Umberto Eco, 1932-2016
I find it beyond absurd to associate Umberto Eco with his greatest success, The Name of the Rose. Or, perhaps (who is to tell?) he might have wanted it so. I remember him so very vividly from a debate, back in the early 1980’s, at New York University, introduced and mediated by Susan Sontag. There were masses of people there to hear him speak but Susan wouldn’t let him. We all laughed. He laughed. She kept on interrupting him and going off and branching off and flowing off into analogies just as she was so brilliant at. And he sat and watched.
“What is she saying?”, he must have thought?
“What is he thinking?”, we all thought.
And she would talk about Barthes and the entire French Semiotics movement (by which we all mean, Michel Foucault, Roland Barthes himself, Jean Baudrillard and so on….). And Eco was rarely given a chance to echo his voice.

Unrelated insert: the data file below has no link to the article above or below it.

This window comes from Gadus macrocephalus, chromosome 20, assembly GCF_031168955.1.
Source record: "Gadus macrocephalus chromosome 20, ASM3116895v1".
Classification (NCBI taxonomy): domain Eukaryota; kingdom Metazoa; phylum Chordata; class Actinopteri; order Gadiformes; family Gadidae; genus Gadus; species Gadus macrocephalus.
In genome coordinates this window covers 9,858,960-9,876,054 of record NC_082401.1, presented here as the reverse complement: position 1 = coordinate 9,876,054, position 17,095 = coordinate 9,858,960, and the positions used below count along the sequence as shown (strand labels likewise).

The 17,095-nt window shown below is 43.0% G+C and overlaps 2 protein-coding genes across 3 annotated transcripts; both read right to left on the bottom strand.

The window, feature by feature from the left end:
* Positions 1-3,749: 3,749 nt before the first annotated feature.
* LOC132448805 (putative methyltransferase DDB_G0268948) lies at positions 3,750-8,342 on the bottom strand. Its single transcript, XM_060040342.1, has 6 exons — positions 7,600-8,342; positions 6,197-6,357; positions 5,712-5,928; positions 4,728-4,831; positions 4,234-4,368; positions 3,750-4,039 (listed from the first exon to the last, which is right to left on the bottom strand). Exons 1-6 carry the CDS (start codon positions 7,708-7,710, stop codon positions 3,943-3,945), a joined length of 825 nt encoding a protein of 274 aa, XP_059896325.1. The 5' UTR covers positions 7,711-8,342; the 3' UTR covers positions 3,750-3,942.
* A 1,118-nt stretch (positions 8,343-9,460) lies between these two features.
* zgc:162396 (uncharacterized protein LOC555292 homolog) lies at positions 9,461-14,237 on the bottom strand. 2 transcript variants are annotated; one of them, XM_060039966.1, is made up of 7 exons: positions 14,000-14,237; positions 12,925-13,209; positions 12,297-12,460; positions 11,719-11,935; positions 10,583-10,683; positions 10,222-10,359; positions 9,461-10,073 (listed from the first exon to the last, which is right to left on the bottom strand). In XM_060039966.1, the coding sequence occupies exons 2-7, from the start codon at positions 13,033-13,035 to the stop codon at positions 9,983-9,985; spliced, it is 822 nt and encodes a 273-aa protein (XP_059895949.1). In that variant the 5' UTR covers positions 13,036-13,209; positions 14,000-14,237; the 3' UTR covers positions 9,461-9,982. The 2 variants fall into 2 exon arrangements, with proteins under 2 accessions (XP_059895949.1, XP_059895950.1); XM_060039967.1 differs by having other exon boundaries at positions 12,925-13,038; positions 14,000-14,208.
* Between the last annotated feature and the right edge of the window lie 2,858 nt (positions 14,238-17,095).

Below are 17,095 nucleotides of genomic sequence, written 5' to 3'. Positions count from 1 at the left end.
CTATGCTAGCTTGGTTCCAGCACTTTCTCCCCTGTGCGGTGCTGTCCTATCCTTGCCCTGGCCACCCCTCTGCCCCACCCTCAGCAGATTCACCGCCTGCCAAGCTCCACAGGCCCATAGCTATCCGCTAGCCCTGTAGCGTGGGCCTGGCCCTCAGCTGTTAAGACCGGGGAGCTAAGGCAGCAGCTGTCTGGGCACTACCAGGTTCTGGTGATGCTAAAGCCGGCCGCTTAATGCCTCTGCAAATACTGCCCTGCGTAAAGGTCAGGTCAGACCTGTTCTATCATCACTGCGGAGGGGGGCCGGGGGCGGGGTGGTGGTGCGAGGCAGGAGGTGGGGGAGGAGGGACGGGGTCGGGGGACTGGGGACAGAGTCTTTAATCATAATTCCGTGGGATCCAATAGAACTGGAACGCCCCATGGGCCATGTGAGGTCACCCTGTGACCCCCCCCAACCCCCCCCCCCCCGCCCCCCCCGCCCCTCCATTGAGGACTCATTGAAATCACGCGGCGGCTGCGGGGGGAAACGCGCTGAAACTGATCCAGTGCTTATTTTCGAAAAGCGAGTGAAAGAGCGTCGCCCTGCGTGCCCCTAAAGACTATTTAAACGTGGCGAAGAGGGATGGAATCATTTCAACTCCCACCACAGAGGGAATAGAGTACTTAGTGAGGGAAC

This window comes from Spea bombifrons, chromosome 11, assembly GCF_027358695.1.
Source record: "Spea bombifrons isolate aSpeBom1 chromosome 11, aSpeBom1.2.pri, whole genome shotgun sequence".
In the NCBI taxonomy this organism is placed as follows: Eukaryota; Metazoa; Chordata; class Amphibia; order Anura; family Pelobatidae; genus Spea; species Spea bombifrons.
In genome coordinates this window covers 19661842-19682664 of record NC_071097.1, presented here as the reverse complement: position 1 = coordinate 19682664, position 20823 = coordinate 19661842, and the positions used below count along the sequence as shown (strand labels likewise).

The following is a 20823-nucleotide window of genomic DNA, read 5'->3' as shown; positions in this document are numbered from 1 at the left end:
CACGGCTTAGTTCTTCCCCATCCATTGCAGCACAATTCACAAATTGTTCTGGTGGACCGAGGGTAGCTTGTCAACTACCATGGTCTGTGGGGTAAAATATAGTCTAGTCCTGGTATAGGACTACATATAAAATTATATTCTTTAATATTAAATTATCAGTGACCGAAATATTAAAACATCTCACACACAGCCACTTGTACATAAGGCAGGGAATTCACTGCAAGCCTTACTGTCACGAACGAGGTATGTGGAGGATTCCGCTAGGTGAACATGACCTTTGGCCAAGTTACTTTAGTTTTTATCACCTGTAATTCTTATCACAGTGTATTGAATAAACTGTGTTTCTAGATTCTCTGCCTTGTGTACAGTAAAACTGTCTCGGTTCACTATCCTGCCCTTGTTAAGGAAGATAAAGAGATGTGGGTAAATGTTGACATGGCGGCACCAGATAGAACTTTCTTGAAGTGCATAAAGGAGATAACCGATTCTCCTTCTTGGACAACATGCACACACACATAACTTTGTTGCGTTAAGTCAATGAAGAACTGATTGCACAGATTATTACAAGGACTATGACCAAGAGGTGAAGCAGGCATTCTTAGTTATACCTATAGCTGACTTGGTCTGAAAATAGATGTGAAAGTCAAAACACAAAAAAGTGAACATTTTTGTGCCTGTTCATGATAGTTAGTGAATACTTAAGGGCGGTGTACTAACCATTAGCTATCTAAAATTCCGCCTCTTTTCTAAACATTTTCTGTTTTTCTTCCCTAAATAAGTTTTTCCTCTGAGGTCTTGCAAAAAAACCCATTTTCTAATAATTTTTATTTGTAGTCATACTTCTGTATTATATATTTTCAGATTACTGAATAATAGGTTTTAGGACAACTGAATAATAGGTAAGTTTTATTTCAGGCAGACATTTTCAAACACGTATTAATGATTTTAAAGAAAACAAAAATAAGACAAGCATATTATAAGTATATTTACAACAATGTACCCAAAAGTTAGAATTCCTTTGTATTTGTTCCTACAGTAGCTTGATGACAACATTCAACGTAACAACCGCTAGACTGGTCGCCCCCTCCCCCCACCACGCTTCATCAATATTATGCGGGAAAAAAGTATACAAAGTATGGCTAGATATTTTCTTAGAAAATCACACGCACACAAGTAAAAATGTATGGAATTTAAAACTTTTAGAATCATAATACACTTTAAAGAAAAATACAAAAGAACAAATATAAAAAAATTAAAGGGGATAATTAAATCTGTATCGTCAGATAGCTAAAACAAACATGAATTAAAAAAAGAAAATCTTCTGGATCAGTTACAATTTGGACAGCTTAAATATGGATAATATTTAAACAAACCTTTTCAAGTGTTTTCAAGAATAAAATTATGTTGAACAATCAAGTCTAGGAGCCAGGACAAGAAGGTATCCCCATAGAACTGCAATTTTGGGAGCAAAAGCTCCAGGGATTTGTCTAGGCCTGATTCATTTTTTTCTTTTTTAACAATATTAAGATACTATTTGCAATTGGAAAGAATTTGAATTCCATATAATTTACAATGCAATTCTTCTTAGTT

But once he started it was really amusing!
Only last week I boarded a plane at Bologna airport and – quite honestly – it was hard to look at that University and not to associate it with Eco. I had no idea he was ill.
Yes, about “Foucault’s Pendulum”: I bought it fresh from the shelves but could not read it. I mean…. It begins with a huge amount of pages in Hebrew and I…..(never mind)…And, yes, I must confess my young and silly snobbism regarding “The Name of The Rose” when I saw it being sold at SLOAN’S (A supermarket chain in New York) in all its golden glossy cover, next to self help books, carpentry and gardening stuff. Yes, strange but a brilliant strategy.
Yet, when the film came out with Connery in the title role playing none other than Jorge Luis Borges – the blind librarian – and all that Tower of Babel like, “Monty Pythony” barbarism centered on the man of the million languages who gets burned to death, EUREKA!
That is when Eco struck as lightening strikes in the way that Calvino never did and so on.
Fuck. People die. I just can’t accept it, that’s all.